But do not panic, my dear friends. Our rural ennui has a cure! It’s a self-medication that that can only be administered by direct, tangible, and intentional actions. If you find yourself overcome with the longings of Barnheart, simply step outside; get some fresh air, and breathe. Go back to your desk and finish your tasks knowing that tonight you’ll take notes on spring garden plans and start perusing those seed catalogs. Usually, simple, small actions in direction of your own farm can be the remedy. In worst-case scenarios you might find yourself resorting to extreme measures. These situations call for things like a day called in sick to do nothing but garden, muck out chicken coops, collect fresh eggs and bake fresh bread. While that may seem drastic, understand this is a disease of inaction, darling. It hits us the hardest when we are farthest from our dreams. So to fight it we must simply have faith that some day 3:47 p.m. will mean grabbing a saddle instead of a spreadsheet. Believing this is even possible is halfway to healthy. I am a high-functioning sufferer of Barnheart. I can keep a day job, long as I know my night job involves livestock.

Barnheart is a condition that needs smells and touch and crisp air to heal. If you find yourself suffering from such things, make plans to visit an orchard, dairy farm, or pick up that beat guitar. Busy hands will get you on the mend. Small measures, strong convictions, good coffee, and kind dogs will see you through. I am certain of these things.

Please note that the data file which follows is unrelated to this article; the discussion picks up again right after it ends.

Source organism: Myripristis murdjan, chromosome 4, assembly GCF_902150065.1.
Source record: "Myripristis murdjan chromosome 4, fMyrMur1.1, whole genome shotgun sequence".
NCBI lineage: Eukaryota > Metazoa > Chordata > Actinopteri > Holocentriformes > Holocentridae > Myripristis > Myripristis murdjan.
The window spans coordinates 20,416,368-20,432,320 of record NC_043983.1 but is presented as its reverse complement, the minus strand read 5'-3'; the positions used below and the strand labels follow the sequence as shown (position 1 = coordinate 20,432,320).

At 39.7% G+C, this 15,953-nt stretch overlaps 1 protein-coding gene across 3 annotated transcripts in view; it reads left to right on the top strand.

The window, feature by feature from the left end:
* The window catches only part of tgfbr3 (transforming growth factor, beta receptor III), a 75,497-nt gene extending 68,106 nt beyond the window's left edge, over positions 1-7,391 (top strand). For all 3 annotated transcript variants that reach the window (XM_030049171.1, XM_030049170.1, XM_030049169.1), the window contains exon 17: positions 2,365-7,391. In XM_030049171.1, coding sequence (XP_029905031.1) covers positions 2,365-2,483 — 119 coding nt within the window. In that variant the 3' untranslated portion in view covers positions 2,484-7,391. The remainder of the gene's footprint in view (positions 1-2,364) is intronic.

So when you find yourself sitting in your office, school, or café chair and your mind wanders to a life of personal freedom, know that feeling is our collective disease. If you can almost taste the bitter smells of manure and hay in the air and feel the sun on your bare arms, even on the subway, you are one of us and have hope for recovery. Like us, you try and straighten up in your ergonomic desk chair but really you want to be reclining in the bed of a pickup truck. We get that.

And hey, do not lose the faith or fret about the current circumstances. Everything changes. And if you need to stand in the light of an old barn to lift your spirits, perhaps some day you will. Every day. For some, surely this is the only cure.

We’ll get there. In the meantime, let us just take comfort in knowing we’re not alone. And maybe take turns standing up and admitting we have a problem.

Hello. My name is Jenna. And I have Barnheart.



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Post a comment below.

 

lovetobeoutside